Trombone and Strings: A Review

By Mike Lomas • April 15, 2002 • 3 min read

Joe Burnam: Trombone And Strings Gaydou CDCM 01. Gaydou Productions, Via Monteginevro, 6, Frazione Briolera, Luserna San Giovanni (TO) 10062, Italy. Personnel: Joe Burnam (alto and tenor trombones), Deborah Rodin (violin), Pamela Miller-Williams (violin), Nancy Agres (viola), Denis McCafferty (cello). Programme: K. Kugler: Music for Trombone and String Quartet; J. Davison: Quintet for Trombone and Strings; V. Persichetti: Serenade for Trombone Viola and Cello, No.6 op.44; C. Saglietti: Suite for Alto Trombone and String Quartet.

This CD contains four interesting chamber works for trombone and strings. Persichetti's Serenade needs no introduction for most trombonists, since it occasionally finds its way into recital programmes. It consists of seven short movements. Some of these can be hauntingly expressive, utilising the trombone's considerable legato capabilities. Others, at quicker tempi, play on the whimsical side of the instrument. It is a major piece, which, while having some modern characteristics, is nevertheless accessible to audience and performers.

In Davison's Quintet, the trombone is, unsurprisingly, the most important voice. Nevertheless, the trombone part is probably playable by a competent trombonist and string quartet and is not uncompromisingly modern. Indeed, I hope that the composer won't mind if I mention that the slightly folksy flavour of the second and third movements called to mind - for this listener at least - the music of the English pastoralists of the early and mid-twentieth century.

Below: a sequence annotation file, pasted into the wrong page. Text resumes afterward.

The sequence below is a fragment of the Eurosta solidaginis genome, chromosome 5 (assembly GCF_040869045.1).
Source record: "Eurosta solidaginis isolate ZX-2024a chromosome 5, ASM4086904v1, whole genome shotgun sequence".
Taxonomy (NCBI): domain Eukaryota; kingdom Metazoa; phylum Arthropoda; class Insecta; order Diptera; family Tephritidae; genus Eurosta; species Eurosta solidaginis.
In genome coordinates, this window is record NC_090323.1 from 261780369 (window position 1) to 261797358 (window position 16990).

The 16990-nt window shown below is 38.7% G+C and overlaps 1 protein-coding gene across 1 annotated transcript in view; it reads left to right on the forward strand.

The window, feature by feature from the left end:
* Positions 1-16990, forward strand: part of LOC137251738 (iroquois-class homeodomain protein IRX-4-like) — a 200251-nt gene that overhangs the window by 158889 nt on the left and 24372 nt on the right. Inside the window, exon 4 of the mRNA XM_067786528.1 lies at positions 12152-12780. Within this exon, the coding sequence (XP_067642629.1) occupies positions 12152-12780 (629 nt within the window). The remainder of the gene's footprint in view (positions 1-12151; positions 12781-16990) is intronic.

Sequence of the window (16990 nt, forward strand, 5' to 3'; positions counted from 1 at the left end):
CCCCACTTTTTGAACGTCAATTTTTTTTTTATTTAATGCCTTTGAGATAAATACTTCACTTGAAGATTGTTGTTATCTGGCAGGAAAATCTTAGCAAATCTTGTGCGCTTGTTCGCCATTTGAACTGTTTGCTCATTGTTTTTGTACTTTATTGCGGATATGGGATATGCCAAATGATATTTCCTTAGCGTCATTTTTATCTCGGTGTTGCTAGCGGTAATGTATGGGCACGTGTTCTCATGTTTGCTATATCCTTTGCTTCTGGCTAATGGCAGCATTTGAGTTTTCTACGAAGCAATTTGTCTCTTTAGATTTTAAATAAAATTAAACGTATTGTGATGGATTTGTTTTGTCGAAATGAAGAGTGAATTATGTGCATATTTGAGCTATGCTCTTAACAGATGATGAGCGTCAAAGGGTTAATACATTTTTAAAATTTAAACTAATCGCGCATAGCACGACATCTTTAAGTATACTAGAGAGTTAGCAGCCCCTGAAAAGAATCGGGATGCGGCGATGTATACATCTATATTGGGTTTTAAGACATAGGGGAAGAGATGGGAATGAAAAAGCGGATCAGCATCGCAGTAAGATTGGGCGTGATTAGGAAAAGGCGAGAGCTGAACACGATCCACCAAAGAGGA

Kugler's Music for Trombone and String Quartet had an altogether more American feel. I was not surprised to discover from the very informative liner notes that Kugler has been active in the film industry - although this should not be taken as a criticism in any way. I was especially impressed by the very evocative and expressive opening theme of the piece, which would make a good start to any recital.

However, for this reviewer, the revelation of this CD was Saglietti's Suite for Alto Trombone and String Quartet. All three movements, "Tango," "Canzone" and "Speedy," have a great deal of musical substance and audience appeal. The liner notes state that "Tango" can stand on its own; so could the others. One strength and challenge of this suite is that the music is extremely varied. The slightly tongue-in-cheek mood of the "Tango" is followed by the the very warm expressive melody of "Canzone" which at least once or twice looks back to the eighteenth-century heyday of the alto trombone. The final movement, in addition to one or two extra-curricular noises, makes use of some rather jazzy harmon muting before a bravura finish. This piece represents a valuable addition to the very limited modern repertoire of the alto trombone.

The trombone soloist, Joe Burnam (principal trombone of the Turin Radio Symphony Orchestra) can be proud of this CD. It showcases a great deal of new and substantial music, some of it commissioned by Burnam, which might form the basis for an interesting recital. Burnam's playing is, in the main, excellent, with a good sound and a strong technique being very evident. I was especially impressed by the variety of styles that the soloist effortlessly conjured up in the Saglietti, which is the most technically challenging of the pieces in this programme. Perhaps the only criticism which springs to mind is that, especially in the Kugler, the trombone was just a little distant, but the quality of the recording, like everything else about this CD, was generally very good.

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